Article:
How Cosmetics Brand NYX Became a YouTube Leader in User-generated Videos

How Cosmetics Brand NYX Became a YouTube Leader in User-generated Videos

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L’Oreal recently announced its plans to acquire NYX Cosmetics, a $100 million company that has found a way to become the fan-favorite on YouTube, far surpassing L’Oreal on the platform. How did NYX (rhymes with “fix”) build this enormous footprint on YouTube while other brands are working so hard to catch up? It all started with the Jumbo pencil.

Tonie Shin, the former vice president of communications and marketing for NYX, had been early to engage with YouTube vloggers and provide them with sample products. And that plan had started to pay dividends, especially with one product in particular: The NYX Jumbo Eye Pencil.

jumbo eye pencil

In 2007, the milk-colored (aka white) NYX Jumbo Eye Pencil, was starting to be used in creative ways by some YouTubers. In addition to using it as an eyeliner, they were using it as an eyeshadow base and highlighter. Other beauty vloggers picked up on the idea, including one video called “5 different ways to use a NYX Jumbo pencil in Milk” by creator Gabby Elizabeth.

This trend of multiple uses for the pencil, wholly launched by YouTube fans of the product, was the primary driver for sales of 9,000 units in six months. Shin looked at the trend and realized that these young creators were quite talented and had found a great new way of communicating their expertise.

“As women we all have our own little tricks for makeup products and application,” Shin said. “But these techniques were put out there for the public to see. were able to get a step-by-step process and see how it was done, and it helped other makeup wearers.”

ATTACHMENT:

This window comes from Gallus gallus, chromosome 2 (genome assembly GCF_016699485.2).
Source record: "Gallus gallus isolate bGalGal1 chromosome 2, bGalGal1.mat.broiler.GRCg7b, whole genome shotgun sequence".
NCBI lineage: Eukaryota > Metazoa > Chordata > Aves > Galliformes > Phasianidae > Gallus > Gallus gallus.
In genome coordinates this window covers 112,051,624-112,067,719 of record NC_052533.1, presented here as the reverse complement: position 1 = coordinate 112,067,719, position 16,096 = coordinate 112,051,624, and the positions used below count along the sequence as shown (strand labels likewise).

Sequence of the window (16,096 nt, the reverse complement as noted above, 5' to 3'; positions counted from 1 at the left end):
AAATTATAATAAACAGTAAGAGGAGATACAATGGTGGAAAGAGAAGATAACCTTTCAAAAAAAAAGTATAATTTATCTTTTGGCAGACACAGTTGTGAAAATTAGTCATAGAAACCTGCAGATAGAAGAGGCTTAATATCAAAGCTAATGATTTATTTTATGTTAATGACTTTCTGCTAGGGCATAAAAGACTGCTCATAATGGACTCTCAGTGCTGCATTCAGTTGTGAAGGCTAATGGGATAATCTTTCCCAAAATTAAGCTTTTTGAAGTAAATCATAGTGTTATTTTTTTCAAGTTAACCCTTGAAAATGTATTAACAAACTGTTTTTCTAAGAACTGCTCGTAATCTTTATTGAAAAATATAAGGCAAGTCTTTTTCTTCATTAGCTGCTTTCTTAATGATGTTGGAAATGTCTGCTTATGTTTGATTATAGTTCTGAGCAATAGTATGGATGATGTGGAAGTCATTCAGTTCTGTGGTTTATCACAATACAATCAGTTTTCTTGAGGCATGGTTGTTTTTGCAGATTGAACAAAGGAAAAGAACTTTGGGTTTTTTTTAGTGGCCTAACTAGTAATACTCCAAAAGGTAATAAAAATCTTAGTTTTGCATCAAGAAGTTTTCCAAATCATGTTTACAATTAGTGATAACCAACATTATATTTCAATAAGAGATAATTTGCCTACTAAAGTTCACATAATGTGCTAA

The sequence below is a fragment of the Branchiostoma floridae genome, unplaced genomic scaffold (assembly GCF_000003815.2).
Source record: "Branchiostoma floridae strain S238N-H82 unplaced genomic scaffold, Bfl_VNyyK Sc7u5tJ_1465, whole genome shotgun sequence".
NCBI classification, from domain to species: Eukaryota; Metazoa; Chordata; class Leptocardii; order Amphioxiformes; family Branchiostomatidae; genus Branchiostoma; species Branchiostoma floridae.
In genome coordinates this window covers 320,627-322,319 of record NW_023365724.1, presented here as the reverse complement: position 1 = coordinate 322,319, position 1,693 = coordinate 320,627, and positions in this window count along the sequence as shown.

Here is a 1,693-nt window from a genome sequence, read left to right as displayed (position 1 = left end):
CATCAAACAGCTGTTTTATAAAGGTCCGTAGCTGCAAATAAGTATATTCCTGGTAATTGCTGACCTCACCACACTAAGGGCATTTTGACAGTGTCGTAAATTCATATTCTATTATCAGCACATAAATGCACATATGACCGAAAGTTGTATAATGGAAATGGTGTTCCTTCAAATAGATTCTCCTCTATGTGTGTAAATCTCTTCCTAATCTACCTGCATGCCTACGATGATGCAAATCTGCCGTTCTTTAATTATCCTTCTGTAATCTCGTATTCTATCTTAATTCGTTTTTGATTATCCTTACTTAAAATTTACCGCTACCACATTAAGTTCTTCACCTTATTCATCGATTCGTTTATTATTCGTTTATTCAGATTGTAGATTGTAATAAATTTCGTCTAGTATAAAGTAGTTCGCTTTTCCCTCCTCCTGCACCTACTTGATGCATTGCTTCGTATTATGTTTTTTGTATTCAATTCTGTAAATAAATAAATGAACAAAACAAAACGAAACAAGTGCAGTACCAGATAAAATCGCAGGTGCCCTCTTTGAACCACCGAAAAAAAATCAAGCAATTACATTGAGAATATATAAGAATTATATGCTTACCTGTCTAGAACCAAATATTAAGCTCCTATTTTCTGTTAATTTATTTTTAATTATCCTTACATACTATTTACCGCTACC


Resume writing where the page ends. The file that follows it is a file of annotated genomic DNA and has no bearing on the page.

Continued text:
Increased Sales and Brand Visibility for NYX

And, as a result, it helped sales at NYX. So Shin and her team set about to create a platform that focused on supporting the community of content creators rather than the brand itself. They started the annual NYX Face Awards (Face is short for “Fine Artistry of Cosmetic Elites”) in 2012. “I wanted to provide some type of platform for these rising stars.” Shin, who recently started a consulting business, said. “I created the Face Awards to give back to the community in a way to support them.”

From early in growth of YouTube, NYX had sought to engage with their social media audience as friends rather than customers, with organic, consistent discussions. And once the first Face competition began, this community enthusiasm continued to grow.

“We saw a lot of people in the community come and support one another the first year,” she said. One creator, Charisma Star – the eventual winner, began the competition with 3,000 subscribers and had 93,000 by the end. Here’s a video from one of this year’s contestants, Denean Dale:

Dramatic Spike in User-generated Videos around NYX Brand